weekly doom and gloom (aka reality)
Loveliness was everywhere this holiday weekend in upstate New York, and it was probably hard for many to believe that the wayward nation would return to the dread uncertainty of life in the crash lane when the barbeques were over. There was even a wan overtone to the late-night sports news about the Indy 500 race -- as though the spectacle of cars droning round and round a speed oval epitomized the futility of American life in this moment of our history.
I had a discussion with one guy at a Sunday night party about the prospects for hydrogen-powered cars. We rehearsed the usual reasons why such a system was unlikely to get up-and-running -- and then he said, "...but what if we took all the money from the war and put it into something like the space program and... they came up with some way to make it happen...!"
This is certainly the golden heart of the great wish out there, as the empire of Happy Motoring begins to run down on $4 gasoline. It seems inconceivable that a society so bold as to put men on the moon (fer crissake) can't overcome such a prosaic problem as finding something other than oil byproducts to run our cars on.
From this holy font all cognitive dissonance flows.
It seems inconceivable, but it begins to look like that's the way it really is, and we just can't accept it.
Tools to Smooth The Grain of Life
TOOLS were a part of life when I was a boy in blue-collar Brooklyn after World War II. Men carried their tools to work in the dark mornings, jammed into leather belts, or slung over shoulders, or gripped in gloved hands against the cold. They carried those tools with a certain pride, like prizefighters with gym bags; they were symbols of work and skill.
In the evenings, the subways were salty with the aromas of perspiration and labor and the men planted their backs against the doors, with their tools at their feet. In memory, those working men were all hard and courteous, but grave, even solemn; more likely, they were simply exhausted. But one memory is absolutely clear: no kid ever told them to get out of the way.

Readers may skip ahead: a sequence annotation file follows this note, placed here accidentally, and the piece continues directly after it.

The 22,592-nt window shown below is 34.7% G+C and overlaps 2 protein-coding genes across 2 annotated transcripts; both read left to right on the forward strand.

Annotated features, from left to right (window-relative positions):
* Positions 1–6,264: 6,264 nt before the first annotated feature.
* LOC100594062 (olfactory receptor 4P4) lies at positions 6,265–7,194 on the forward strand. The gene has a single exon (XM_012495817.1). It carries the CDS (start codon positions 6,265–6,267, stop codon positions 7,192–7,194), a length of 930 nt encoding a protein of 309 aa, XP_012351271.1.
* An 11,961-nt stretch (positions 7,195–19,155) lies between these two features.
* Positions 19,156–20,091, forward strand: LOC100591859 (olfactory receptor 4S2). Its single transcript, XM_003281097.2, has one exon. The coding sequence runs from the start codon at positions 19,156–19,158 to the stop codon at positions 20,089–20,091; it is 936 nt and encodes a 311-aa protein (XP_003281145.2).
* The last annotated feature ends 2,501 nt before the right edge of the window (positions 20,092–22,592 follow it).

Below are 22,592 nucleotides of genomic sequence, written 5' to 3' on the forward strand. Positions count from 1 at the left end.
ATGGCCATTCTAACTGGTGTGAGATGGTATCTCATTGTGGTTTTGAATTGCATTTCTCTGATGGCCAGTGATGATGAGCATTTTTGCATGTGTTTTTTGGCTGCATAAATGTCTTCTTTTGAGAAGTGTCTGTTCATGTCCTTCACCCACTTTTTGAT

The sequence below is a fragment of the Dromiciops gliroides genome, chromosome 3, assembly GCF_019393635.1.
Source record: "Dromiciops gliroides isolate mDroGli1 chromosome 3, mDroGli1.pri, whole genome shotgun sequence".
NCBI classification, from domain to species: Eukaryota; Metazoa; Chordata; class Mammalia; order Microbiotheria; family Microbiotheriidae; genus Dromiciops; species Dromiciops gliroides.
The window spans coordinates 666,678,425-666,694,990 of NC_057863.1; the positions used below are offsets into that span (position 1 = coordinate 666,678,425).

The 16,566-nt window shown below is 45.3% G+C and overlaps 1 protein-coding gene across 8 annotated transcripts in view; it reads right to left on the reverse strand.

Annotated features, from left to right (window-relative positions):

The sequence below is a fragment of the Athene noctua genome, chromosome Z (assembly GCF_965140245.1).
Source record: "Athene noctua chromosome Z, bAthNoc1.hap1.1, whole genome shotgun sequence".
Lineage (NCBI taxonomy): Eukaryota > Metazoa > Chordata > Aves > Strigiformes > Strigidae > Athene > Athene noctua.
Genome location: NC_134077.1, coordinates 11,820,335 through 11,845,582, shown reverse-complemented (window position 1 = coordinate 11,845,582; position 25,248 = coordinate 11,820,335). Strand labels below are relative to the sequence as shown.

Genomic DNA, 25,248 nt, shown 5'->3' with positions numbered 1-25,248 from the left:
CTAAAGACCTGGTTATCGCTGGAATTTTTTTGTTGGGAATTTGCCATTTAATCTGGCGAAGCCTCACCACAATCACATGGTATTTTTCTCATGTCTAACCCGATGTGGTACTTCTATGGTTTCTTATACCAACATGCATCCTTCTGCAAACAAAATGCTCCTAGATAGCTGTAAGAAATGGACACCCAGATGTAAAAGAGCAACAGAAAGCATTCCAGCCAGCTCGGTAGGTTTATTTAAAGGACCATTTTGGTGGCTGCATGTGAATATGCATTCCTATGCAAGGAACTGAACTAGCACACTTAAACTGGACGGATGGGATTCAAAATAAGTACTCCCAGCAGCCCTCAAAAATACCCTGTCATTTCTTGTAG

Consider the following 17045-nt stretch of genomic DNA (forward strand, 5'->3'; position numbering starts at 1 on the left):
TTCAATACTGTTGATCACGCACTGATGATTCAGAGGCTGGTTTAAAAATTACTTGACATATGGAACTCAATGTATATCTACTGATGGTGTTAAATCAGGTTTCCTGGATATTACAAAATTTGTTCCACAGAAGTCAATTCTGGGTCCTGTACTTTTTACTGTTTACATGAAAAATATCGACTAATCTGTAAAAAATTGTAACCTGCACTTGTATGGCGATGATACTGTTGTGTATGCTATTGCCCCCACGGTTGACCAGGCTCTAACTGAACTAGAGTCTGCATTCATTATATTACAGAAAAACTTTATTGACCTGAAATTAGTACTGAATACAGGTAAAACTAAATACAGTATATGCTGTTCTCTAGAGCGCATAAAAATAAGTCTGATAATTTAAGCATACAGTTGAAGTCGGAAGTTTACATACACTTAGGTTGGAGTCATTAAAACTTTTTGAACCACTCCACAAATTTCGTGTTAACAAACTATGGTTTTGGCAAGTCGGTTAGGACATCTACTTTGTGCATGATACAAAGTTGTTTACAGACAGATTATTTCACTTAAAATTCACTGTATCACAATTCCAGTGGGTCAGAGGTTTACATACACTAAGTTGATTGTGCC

Tools helped such men form families, raise kids, put food on kitchen tables. But tools weren't simply a means of earning a living. They were essential to life in the places where working people lived. In those much leaner times, damaged goods could not be thrown away and then replaced by the latest models; they had to be repaired. No agents of landlords or the state would arrive to make minor repairs; tenants did most of that work themselves. And so every flat in blue-collar New York contained a toolbox. Ours was one of them.
"Get me the toolbox," my father would growl on a Saturday morning, his voice already burred by whiskey and cigarettes. "We've got a job to do. . . ."
My brothers and I would rush to the closet and dig out the battered dark-green metal toolbox and lay it upon the kitchen table (no workshop in those cramped tenement rooms). Then, with a metallic unsnapping of locks, the lid would lift -- open sesame! we'd sometimes shout -- and suddenly, magically, there were the tools, lying in almost sacramental order: hammers, screwdrivers, wrenches, clamps; a metal file, a spirit level, a plumb bob and a soldering iron; shears for cutting metal and pliers for braiding wire. Tools: the nouns of work.